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Type: Journal article
Title: Acute vision in the giant Cambrian predator Anomalocaris and the origin of compound eyes
Author: Paterson, J.
Garcia-Bellido, D.
Lee, M.
Brock, G.
Jago, J.
Edgecombe, G.
Citation: Nature, 2011; 480(7376):237-240
Publisher: Nature Publishing Group
Issue Date: 2011
ISSN: 0028-0836
Statement of
John R. Paterson, Diego C. García-Bellido, Michael S. Y. Lee, Glenn A. Brock, James B. Jago and Gregory D. Edgecombe
Abstract: Until recently, intricate details of the optical design of non-biomineralized arthropod eyes remained elusive in Cambrian Burgess-Shale-type deposits, despite exceptional preservation of soft-part anatomy in such Konservat-Lagerstätten. The structure and development of ommatidia in arthropod compound eyes support a single origin some time before the latest common ancestor of crown-group arthropods, but the appearance of compound eyes in the arthropod stem group has been poorly constrained in the absence of adequate fossils. Here we report 2-3-cm paired eyes from the early Cambrian (approximately 515 million years old) Emu Bay Shale of South Australia, assigned to the Cambrian apex predator Anomalocaris. Their preserved visual surfaces are composed of at least 16,000 hexagonally packed ommatidial lenses (in a single eye), rivalling the most acute compound eyes in modern arthropods. The specimens show two distinct taphonomic modes, preserved as iron oxide (after pyrite) and calcium phosphate, demonstrating that disparate styles of early diagenetic mineralization can replicate the same type of extracellular tissue (that is, cuticle) within a single Burgess-Shale-type deposit. These fossils also provide compelling evidence for the arthropod affinities of anomalocaridids, push the origin of compound eyes deeper down the arthropod stem lineage, and indicate that the compound eye evolved before such features as a hardened exoskeleton. The inferred acuity of the anomalocaridid eye is consistent with other evidence that these animals were highly mobile visual predators in the water column. The existence of large, macrophagous nektonic predators possessing sharp vision--such as Anomalocaris--within the early Cambrian ecosystem probably helped to accelerate the escalatory 'arms race' that began over half a billion years ago.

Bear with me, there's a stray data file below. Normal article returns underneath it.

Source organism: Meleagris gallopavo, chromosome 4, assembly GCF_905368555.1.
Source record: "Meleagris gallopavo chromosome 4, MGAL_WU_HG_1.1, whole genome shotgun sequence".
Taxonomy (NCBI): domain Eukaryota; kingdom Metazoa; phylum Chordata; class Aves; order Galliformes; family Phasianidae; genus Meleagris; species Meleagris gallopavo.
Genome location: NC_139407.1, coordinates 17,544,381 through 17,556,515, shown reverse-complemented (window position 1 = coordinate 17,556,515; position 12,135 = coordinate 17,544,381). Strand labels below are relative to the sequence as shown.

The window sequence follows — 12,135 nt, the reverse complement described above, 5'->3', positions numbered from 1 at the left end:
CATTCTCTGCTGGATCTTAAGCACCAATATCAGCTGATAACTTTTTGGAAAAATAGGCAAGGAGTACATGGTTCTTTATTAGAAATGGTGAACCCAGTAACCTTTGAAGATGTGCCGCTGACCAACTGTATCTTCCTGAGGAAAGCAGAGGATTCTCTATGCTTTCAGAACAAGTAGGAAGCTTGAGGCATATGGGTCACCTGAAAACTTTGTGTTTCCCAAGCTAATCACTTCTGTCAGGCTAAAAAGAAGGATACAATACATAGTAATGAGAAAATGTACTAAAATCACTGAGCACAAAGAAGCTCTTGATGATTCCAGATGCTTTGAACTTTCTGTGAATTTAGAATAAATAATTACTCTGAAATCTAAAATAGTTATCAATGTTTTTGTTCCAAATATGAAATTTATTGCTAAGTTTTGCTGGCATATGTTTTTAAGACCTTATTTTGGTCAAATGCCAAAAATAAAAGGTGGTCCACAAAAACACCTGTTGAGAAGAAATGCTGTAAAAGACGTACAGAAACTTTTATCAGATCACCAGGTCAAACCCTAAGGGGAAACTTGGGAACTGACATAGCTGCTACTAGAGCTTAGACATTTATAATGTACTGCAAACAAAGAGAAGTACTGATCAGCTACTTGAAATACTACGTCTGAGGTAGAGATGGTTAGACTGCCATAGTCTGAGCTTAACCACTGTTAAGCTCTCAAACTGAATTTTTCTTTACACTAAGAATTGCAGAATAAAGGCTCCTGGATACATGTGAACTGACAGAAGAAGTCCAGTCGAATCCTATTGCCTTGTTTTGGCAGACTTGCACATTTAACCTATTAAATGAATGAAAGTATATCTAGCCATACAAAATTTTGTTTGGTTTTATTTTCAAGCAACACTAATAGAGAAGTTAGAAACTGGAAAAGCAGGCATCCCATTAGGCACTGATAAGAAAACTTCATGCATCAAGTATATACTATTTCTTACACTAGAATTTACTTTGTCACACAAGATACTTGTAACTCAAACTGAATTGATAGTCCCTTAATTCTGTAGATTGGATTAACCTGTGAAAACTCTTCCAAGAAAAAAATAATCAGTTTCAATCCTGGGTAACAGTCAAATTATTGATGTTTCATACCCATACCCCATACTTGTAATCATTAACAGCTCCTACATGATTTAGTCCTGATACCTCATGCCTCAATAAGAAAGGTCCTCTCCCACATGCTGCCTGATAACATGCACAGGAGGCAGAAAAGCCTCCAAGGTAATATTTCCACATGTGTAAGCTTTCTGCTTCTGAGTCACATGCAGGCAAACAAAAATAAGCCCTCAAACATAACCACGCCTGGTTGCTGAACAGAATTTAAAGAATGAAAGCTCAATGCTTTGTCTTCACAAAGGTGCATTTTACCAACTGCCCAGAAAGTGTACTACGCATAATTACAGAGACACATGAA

Keywords: Animals; Arthropods; Predatory Behavior; Geologic Sediments; Fossils; History, Ancient; Australia; Extinction, Biological; Compound Eye, Arthropod; Vision, Ocular; Biological Evolution
Rights: ©2011 Macmillan Publishers Limited
RMID: 0020115172
DOI: 10.1038/nature10689
Grant ID:
Appears in Collections:Earth and Environmental Sciences publications
Environment Institute publications

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